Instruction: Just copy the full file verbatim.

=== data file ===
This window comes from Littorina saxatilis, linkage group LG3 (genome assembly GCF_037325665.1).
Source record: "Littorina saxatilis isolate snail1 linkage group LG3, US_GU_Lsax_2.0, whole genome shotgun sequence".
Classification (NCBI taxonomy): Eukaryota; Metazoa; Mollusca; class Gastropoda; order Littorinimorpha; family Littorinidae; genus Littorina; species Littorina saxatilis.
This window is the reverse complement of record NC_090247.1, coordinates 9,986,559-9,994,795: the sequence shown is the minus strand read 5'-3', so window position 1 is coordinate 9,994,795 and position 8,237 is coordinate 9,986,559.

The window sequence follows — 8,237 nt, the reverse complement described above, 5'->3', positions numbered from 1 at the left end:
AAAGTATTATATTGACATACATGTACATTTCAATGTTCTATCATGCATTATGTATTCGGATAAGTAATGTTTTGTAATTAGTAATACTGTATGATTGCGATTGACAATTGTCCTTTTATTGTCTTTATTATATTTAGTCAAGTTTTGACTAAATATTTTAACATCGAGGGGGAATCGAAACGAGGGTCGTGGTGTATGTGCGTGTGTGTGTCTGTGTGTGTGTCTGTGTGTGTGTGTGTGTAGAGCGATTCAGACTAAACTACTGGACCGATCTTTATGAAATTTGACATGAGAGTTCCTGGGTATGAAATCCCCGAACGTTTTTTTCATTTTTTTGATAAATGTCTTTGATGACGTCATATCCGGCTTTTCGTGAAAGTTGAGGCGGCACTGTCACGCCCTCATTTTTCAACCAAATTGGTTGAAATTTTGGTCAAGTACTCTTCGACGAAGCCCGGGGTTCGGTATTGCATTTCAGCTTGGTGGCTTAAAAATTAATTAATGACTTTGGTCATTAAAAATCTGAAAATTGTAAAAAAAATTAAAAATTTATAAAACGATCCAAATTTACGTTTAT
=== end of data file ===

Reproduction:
This window comes from Littorina saxatilis, linkage group LG3 (genome assembly GCF_037325665.1).
Source record: "Littorina saxatilis isolate snail1 linkage group LG3, US_GU_Lsax_2.0, whole genome shotgun sequence".
Classification (NCBI taxonomy): Eukaryota; Metazoa; Mollusca; class Gastropoda; order Littorinimorpha; family Littorinidae; genus Littorina; species Littorina saxatilis.
This window is the reverse complement of record NC_090247.1, coordinates 9,986,559-9,994,795: the sequence shown is the minus strand read 5'-3', so window position 1 is coordinate 9,994,795 and position 8,237 is coordinate 9,986,559.

The window sequence follows — 8,237 nt, the reverse complement described above, 5'->3', positions numbered from 1 at the left end:
AAAGTATTATATTGACATACATGTACATTTCAATGTTCTATCATGCATTATGTATTCGGATAAGTAATGTTTTGTAATTAGTAATACTGTATGATTGCGATTGACAATTGTCCTTTTATTGTCTTTATTATATTTAGTCAAGTTTTGACTAAATATTTTAACATCGAGGGGGAATCGAAACGAGGGTCGTGGTGTATGTGCGTGTGTGTGTCTGTGTGTGTGTCTGTGTGTGTGTGTGTGTAGAGCGATTCAGACTAAACTACTGGACCGATCTTTATGAAATTTGACATGAGAGTTCCTGGGTATGAAATCCCCGAACGTTTTTTTCATTTTTTTGATAAATGTCTTTGATGACGTCATATCCGGCTTTTCGTGAAAGTTGAGGCGGCACTGTCACGCCCTCATTTTTCAACCAAATTGGTTGAAATTTTGGTCAAGTACTCTTCGACGAAGCCCGGGGTTCGGTATTGCATTTCAGCTTGGTGGCTTAAAAATTAATTAATGACTTTGGTCATTAAAAATCTGAAAATTGTAAAAAAAATTAAAAATTTATAAAACGATCCAAATTTACGTTTAT